When I read “The Objects of His Affection”**, I was in the states visiting family, and experiencing the reality that along with being the object of my Heavenly Father’s affection, I’m also the object of my earthly father’s affection. When he greets me, there is a warmth in his voice and a smile on his face, and I know he is glad to see me. It makes me feel so valued. And it’s a wonderful picture of how God welcomes us home.**
My father has loved me well, in so many ways. He always focuses on the good things I do, and gracefully overlooks my shortcomings, a model of how love covers a multitude of sins.** He encouraged me to do whatever interested me. When I became an adult, he was always ready to loan me money, no questions asked. He didn’t judge my choices, or the choices of my four brothers.
By his example, I learned reverence, saying grace at every meal. I learned faithfulness as we went to church every single Sunday, and I would watch him bowing his head and repeating the Apostle’s Creed. He suffered a tremendous loss but did not become bitter after my mother died. He remarried and loved well again, [going on 54 years].
He worked two jobs to provide for his five children, teaching junior high math all week, and then on Saturday getting up at 5 AM and working all day at the post office. Sundays, we we went to the early church service so we could drive out to my grandparents for the rest of the day, returning home after supper. He must have gotten tired, but he never complained. In fact, I remember him singing songs as we drove home in the dark.** In his spare time, he paid the bills, and did the grocery shopping, always coming home with a bargain or store special, showing me how to be thrifty.
He modeled a concern for the oppressed and a sense of justice. In the 60s, living in a town with a total of two African-American families, he still joined the local branch of the NAACP** and worked for equal housing in the area. When an African-American family in a nearby town was told there were no apartments available, he went and proved that wasn’t true by asking to rent one.
He taught me hospitality by hosting [along with my mother of course] African exchange students, once for an entire school year. He taught me honesty. He taught me forgiveness and not holding a grudge. He taught me how to live in a wealthy town and yet resist succumbing to materialism and greed. He taught me practicality and foresight: after he remarried when I was two, he chose to move to the wealthy town because it gave full tuition scholarships to residents at the local all-women’s college. 16 years later, I ended up going there, and graduated without any college loans to pay off. After I left home, he continued to serve me. When he came to visit, he cleaned my oven. He babysat for our daughters. One night, he drove 2 hours to come pick me up after my car had broken down.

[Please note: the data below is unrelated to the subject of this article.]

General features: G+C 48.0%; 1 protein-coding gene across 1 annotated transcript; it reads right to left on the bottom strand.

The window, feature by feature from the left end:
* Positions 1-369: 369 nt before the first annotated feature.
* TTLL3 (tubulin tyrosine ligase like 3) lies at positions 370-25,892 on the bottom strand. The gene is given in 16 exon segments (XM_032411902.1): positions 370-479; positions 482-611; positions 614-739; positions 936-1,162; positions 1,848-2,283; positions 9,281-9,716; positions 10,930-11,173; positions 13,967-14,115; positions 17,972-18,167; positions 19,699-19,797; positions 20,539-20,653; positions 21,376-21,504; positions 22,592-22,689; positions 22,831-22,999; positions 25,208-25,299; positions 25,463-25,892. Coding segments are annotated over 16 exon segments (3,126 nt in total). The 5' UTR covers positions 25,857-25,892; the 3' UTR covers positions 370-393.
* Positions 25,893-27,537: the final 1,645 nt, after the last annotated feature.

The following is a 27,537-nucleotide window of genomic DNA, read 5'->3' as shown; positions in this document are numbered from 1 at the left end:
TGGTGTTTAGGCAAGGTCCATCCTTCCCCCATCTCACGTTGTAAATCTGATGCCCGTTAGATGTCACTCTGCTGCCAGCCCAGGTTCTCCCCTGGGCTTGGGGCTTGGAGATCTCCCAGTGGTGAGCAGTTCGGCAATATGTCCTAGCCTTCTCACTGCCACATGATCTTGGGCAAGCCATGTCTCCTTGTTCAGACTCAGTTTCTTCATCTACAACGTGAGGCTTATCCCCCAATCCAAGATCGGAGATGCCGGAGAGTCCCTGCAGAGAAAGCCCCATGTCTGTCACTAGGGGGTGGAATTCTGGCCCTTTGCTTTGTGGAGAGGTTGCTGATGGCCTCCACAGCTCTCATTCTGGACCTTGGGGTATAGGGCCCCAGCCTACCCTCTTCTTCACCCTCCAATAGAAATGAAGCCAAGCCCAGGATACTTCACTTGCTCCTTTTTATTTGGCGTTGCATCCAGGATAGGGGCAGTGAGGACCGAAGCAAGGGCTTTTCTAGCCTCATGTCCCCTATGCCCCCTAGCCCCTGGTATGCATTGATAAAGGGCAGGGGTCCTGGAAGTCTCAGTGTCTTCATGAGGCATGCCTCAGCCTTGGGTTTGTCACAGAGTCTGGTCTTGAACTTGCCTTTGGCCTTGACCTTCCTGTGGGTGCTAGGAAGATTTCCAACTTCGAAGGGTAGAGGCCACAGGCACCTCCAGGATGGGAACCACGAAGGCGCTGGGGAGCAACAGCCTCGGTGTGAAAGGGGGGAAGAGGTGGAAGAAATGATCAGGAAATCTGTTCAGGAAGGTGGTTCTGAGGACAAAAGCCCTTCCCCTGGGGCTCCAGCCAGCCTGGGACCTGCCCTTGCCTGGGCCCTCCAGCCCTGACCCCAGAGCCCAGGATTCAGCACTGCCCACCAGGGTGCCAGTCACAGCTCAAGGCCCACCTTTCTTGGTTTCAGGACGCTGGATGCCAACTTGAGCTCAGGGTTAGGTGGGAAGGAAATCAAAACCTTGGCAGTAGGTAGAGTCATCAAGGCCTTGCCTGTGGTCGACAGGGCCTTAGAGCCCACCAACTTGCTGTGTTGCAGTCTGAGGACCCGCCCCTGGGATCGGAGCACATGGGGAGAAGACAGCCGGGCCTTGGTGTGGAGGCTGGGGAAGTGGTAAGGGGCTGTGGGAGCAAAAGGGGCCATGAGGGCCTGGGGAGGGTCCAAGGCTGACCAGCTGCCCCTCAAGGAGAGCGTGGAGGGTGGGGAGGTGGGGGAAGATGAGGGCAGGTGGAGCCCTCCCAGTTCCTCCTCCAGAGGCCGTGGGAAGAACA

He modeled a fruitful post-retirement life by helping to start a vocational school in the area and helping the elderly with their taxes every year. He enjoyed life too, singing in an all-male glee club and traveling to Europe every year, and going to Elderhostels in the states.
He’s not perfect, of course, but whatever his faults, he has always loved me unconditionally, no strings attached, no expectations to meet. I’m so thankful for such a wise and loving earthly father.
**Links and notes
Objects of His Affection
**But while he was still a long way off, his father saw him and was filled with compassion for him; he ran to his son, threw his arms around him and kissed him. Luke 15:21
**Above all, love each other deeply, because love covers over a multitude of sins. I Peter 4:8
**Aba Daba Honeymoon, one of my father’s favorites
**The NAACP [National Association for the Advancement of Colored People] is a one-hundred year old civil rights organization.
**This expression comes from a Margo Hennebach song, On Preacher’s Hill, about her aging father-in-law. “Mark’s dad is older now, but as he told Mark during a walk this summer,”I’m still faster than an earthworm.”